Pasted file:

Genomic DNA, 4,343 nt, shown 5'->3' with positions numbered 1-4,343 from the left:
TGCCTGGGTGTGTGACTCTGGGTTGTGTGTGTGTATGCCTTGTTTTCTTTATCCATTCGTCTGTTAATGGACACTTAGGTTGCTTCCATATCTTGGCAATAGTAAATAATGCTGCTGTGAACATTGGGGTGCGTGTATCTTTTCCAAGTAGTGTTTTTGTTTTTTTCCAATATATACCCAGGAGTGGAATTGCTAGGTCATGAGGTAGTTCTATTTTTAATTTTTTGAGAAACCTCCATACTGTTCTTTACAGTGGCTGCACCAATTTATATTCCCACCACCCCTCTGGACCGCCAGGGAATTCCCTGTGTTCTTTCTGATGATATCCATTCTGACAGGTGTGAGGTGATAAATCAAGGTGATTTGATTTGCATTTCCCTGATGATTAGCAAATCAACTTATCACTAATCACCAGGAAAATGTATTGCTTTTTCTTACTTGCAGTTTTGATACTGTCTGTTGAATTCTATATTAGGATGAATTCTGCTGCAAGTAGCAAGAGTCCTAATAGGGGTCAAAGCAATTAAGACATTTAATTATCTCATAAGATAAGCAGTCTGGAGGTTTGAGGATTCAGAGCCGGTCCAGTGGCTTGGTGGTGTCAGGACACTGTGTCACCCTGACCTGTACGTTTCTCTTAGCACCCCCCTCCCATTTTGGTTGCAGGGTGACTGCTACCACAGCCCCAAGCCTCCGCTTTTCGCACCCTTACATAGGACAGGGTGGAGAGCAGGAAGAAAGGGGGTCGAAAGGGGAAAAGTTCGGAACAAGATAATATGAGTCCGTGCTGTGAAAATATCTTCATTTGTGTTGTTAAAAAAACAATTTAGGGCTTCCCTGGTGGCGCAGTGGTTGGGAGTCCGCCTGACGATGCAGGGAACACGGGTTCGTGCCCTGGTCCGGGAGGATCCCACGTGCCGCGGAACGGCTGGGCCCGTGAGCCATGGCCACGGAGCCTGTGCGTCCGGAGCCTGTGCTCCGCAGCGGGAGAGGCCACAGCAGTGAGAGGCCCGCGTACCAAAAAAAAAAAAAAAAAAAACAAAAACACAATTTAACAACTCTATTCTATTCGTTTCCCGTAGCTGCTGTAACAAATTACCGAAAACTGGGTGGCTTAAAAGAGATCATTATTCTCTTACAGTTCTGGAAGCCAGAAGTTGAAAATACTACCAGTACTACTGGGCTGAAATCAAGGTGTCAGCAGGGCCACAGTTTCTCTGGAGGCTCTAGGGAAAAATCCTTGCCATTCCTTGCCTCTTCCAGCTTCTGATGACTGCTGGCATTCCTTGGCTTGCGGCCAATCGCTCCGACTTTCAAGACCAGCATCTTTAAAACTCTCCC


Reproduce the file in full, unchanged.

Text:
Genomic DNA, 4,343 nt, shown 5'->3' with positions numbered 1-4,343 from the left:
TGCCTGGGTGTGTGACTCTGGGTTGTGTGTGTGTATGCCTTGTTTTCTTTATCCATTCGTCTGTTAATGGACACTTAGGTTGCTTCCATATCTTGGCAATAGTAAATAATGCTGCTGTGAACATTGGGGTGCGTGTATCTTTTCCAAGTAGTGTTTTTGTTTTTTTCCAATATATACCCAGGAGTGGAATTGCTAGGTCATGAGGTAGTTCTATTTTTAATTTTTTGAGAAACCTCCATACTGTTCTTTACAGTGGCTGCACCAATTTATATTCCCACCACCCCTCTGGACCGCCAGGGAATTCCCTGTGTTCTTTCTGATGATATCCATTCTGACAGGTGTGAGGTGATAAATCAAGGTGATTTGATTTGCATTTCCCTGATGATTAGCAAATCAACTTATCACTAATCACCAGGAAAATGTATTGCTTTTTCTTACTTGCAGTTTTGATACTGTCTGTTGAATTCTATATTAGGATGAATTCTGCTGCAAGTAGCAAGAGTCCTAATAGGGGTCAAAGCAATTAAGACATTTAATTATCTCATAAGATAAGCAGTCTGGAGGTTTGAGGATTCAGAGCCGGTCCAGTGGCTTGGTGGTGTCAGGACACTGTGTCACCCTGACCTGTACGTTTCTCTTAGCACCCCCCTCCCATTTTGGTTGCAGGGTGACTGCTACCACAGCCCCAAGCCTCCGCTTTTCGCACCCTTACATAGGACAGGGTGGAGAGCAGGAAGAAAGGGGGTCGAAAGGGGAAAAGTTCGGAACAAGATAATATGAGTCCGTGCTGTGAAAATATCTTCATTTGTGTTGTTAAAAAAACAATTTAGGGCTTCCCTGGTGGCGCAGTGGTTGGGAGTCCGCCTGACGATGCAGGGAACACGGGTTCGTGCCCTGGTCCGGGAGGATCCCACGTGCCGCGGAACGGCTGGGCCCGTGAGCCATGGCCACGGAGCCTGTGCGTCCGGAGCCTGTGCTCCGCAGCGGGAGAGGCCACAGCAGTGAGAGGCCCGCGTACCAAAAAAAAAAAAAAAAAAAACAAAAACACAATTTAACAACTCTATTCTATTCGTTTCCCGTAGCTGCTGTAACAAATTACCGAAAACTGGGTGGCTTAAAAGAGATCATTATTCTCTTACAGTTCTGGAAGCCAGAAGTTGAAAATACTACCAGTACTACTGGGCTGAAATCAAGGTGTCAGCAGGGCCACAGTTTCTCTGGAGGCTCTAGGGAAAAATCCTTGCCATTCCTTGCCTCTTCCAGCTTCTGATGACTGCTGGCATTCCTTGGCTTGCGGCCAATCGCTCCGACTTTCAAGACCAGCATCTTTAAAACTCTCCC